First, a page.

Take a ride on the wild side of P.E.I.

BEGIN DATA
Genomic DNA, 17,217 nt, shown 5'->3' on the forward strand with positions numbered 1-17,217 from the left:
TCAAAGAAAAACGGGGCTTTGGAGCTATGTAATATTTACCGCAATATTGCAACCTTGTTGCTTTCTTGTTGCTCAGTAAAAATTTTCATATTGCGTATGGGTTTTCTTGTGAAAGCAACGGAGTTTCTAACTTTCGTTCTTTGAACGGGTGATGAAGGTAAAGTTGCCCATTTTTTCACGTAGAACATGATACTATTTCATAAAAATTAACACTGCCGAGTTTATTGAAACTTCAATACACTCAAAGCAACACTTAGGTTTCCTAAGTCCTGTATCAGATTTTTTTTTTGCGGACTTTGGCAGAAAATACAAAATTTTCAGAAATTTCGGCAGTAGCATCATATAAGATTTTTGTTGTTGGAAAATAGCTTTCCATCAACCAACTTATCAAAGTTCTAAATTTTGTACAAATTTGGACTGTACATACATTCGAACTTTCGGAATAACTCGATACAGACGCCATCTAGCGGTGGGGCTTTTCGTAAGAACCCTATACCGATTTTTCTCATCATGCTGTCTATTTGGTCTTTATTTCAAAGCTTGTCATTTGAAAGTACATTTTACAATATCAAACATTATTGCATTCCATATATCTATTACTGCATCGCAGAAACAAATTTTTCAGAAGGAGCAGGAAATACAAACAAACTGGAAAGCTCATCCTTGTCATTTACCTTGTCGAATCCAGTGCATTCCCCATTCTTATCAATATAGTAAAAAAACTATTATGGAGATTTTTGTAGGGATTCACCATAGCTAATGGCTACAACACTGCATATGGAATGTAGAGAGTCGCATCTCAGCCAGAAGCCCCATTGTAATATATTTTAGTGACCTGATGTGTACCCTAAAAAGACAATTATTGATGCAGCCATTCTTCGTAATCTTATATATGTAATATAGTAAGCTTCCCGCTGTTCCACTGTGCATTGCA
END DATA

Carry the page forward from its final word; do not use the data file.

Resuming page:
Prince Edward Island is perhaps best known for the Anne of Green Gables series of books by L. M. Montgomery. Joanna and I brought the tandem bicycle there two weeks ago to ride its Confederation Trail. Although the provincial government doesn’t bill it as such, P.E.I.’s Confederation Trail is a Rail-to-Trail which was completed in 2000 after some savvy folks realized the potential of the railbed which had been abandoned by the Canadian National in 1989. The trail comprises a total of 357 kilometers but its main artery, which passes through the center of the island, runs 279 kilometers (173 miles) from Elmira in the East to Tignish in the West. My time on the island was spent exploring in the best way possible, up-close-and-personal on two wheels, and I learned that what I thought I knew about the place was wrong. Although we did see evidences of commercial lobster and crab fisheries along the bit of coastline at St. Peter’s and Charlottetown, I don’t know why I had expected the entire island to be awash in fishing villages and cobble stoned streets populated by fishmongers and their fishwives, but I did. Where I got this nineteenth-century view of the place I do not know. More than forty percent of the island’s 1.4 million acres are dedicated to agriculture and its primary cash crop is potatoes which account for nearly 89,000 acres of land in production. The recently planted fields along a large part of the trail were an amazement to us … long, very long and uninterrupted furrows with not a stone to be seen. That’s just a bit of an exaggeration, a single corner of almost every cultivated field was occupied by a handful (by Pennsylvania standards) of stone dredged by the plow. We made the decision to visit the island in early June to avoid the influx of vacationers which predictably commences later in the month. As such, and although some was still to be worked, most ground had been planted and some was even showing green. We saw a good number of both dairy and beef animals but P.E.I.’s fruit crops are second only to its potato production. We peddled past acres of lowbush blueberries, a cranberry bog or two, and several vineyards. In addition, the island is known for its strawberries, apples, and raspberries. Joanna observed that the trail itself was lined by wild strawberry in full bloom (and, sadly, not yet in fruit). I have concluded that its low population density, commercial focus on agriculture, and natural beauty, combine to make P.E.I. a place I could easily get very, very, used to. Click the image to view a larger, higher resolution, version.

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